I am a moon junkie. Every time I look at the moon, I feel less alone and less afraid. Of course, the movie Moonstruck with Cher and Nicolas Cage is one of my favorites. I tell my son that moonlight is a magic blanket and the stars above us are campfires set by friendly aliens. I track lunar cycles on my iPhone and sometimes I take my son outside when a moon is new or full or blue. We call this “moon hunting” and we bring tiny flashlights.
During one full moon a couple of years ago, we drove to an open field and climbed into sleeping bags and howled at the night sky. As we drove to my preplanned spot, my son once again reminded me to stay in the moment and stop overthinking. He kept pointing at the huge moon, shouting, “Mama, it is right there. We don’t have to drive to the moon. It came to us!” We pulled over and I abandoned my previous plan. I spread out a blanket and we snuggled together. We both made wishes. I wished that my son would be kind and happy and I would wake up healthy. My son wished that everyone in the world was a robot. And more Lego.
Who is this little guy who follows me for almost seven years?
My son has a dark eye color that I can get lost in. He loves to run around and strongly identifies with Harry Potter these days. He recently told me, “Mama, do you want to know something funny about me? I am afraid of little things and not afraid of big things.” I think he was talking about bugs and elephants, but I understood what he meant in a very deep way. He is delighted when I laugh at him, but he is no ham. He is sensitive and stubborn, and as of now, wants to become a paleontologist or a doctor. Or Iron Man. He asked me the other day, “Are you sad that you don’t have a penis?” I told him that I was happy with the parts that I had. I then reminded him that girls have vaginas and everyone is different and each body is like a snowflake. He nodded in agreement and then looked up at me with a serious face and asked, “But did you once have a penis and break it?” The bond between mother and son is powerful stuff. I firmly believe that every boy needs his mom to love him and every girl her dad to pay attention to her. My son needed to figure out if I had ever owned and operated a penis. I get it. His penis is important to him. Anyway, he starts college next year. Just kidding, he is six. He recently asked if he could marry me and I said yes. I couldn’t help it.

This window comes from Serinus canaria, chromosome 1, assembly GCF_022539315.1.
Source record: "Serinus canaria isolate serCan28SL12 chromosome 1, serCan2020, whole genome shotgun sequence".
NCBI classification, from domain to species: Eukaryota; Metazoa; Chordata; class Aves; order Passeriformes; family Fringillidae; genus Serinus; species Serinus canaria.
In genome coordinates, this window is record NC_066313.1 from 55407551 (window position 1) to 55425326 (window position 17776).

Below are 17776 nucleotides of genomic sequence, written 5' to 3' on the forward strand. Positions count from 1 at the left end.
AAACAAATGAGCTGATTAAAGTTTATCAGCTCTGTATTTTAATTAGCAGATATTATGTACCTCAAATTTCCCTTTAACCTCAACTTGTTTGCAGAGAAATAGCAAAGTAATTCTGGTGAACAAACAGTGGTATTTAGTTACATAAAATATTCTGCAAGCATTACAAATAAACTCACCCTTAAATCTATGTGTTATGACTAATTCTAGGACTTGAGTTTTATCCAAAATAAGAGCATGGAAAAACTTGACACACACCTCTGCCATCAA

When my son was two or younger, we used to take naps together. We spent part of one summer in Germany with my parents and every afternoon we would snuggle together as the breeze blew in. I was holding my baby and count those naps as some of the happiest times in my life. I imagined a peaceful and quiet life with my son. I pictured kissing his head as he obediently put himself to bed, as in a John Irving novel. I was so stupid. Everything is loud now. He wants to wrestle and bump and yank. He wants to play lion cub, rolling around and destroying the furniture. He jumps off couches and buzzes around with his scooter. He swings sticks and tells people “food goes into your stomach and turns into poop.” He loves dinosaurs and superheroes and thinks that I am Wonder Woman. Everything is physical and visual and some things are expressed by Patrick Swayze’s “roadhouse” kicks.
I love my son so much I fear my heart will explode. I wonder if this love will crack open my chest and split me in half. It is scary, this love. When my son arrived, he broke open everything about me. My mind flooded with oxygen. My heart became a room with wide-open windows. I laughed hard and I cried hard. I thought more about the future and read about global warming. I realized how nice it feels to care about someone else more than myself. And gradually, through this heart-heavy openness and the fresh brown eyes, I started to see the world a little more. I started to care a teeny tiny bit more about what happens to everyone in it. My son needs so much holding. Kisses and hugs and food and clothes and touch. He needs everything. Sometimes the enormity of what he needs is intense but I give it to him unconditionally. Because I love him and I am here for him.
Single parenting is not easy but I am pretty good at it these days. Also because I was lucky to have met someone who gently gestures for me to follow him down a path that allows me to feel a little less stressed out and to see all the advantages I have in life. I am a lucky woman indeed.
When relationships or marriages end, it is hard at first to stay in a setting you used to share. No one wants to be the cat scratching at the door that won’t open. Sometimes, people are very bad. Sometimes they are very good. A little love goes a long way. My partner and I are riding the same wave of awesomeness. He used to make the same mistakes that I made, which is to close the eyes and hope the storm and crashing waves will go away, miss me, or hit something or someone else. Whenever I feel I am drowning, he dives in, headfirst, to get me out. When I look at him I hide nothing.
The other day I read something that stuck with me. It went something like this: There are small promises. Look deeply at joy and sorrow, at laughing and crying, at hoping and fearing, at all that lives and dies. What truly heals is gratitude and tenderness, and love.
I realize how lucky I am and how awesome my life is. Nothing is missing. I lay in bed and thought about time and the past, and how many different people live under the same big, beautiful moon. And if we are really lucky, we are able to meet the One who adds a tiny link to unconditional happiness.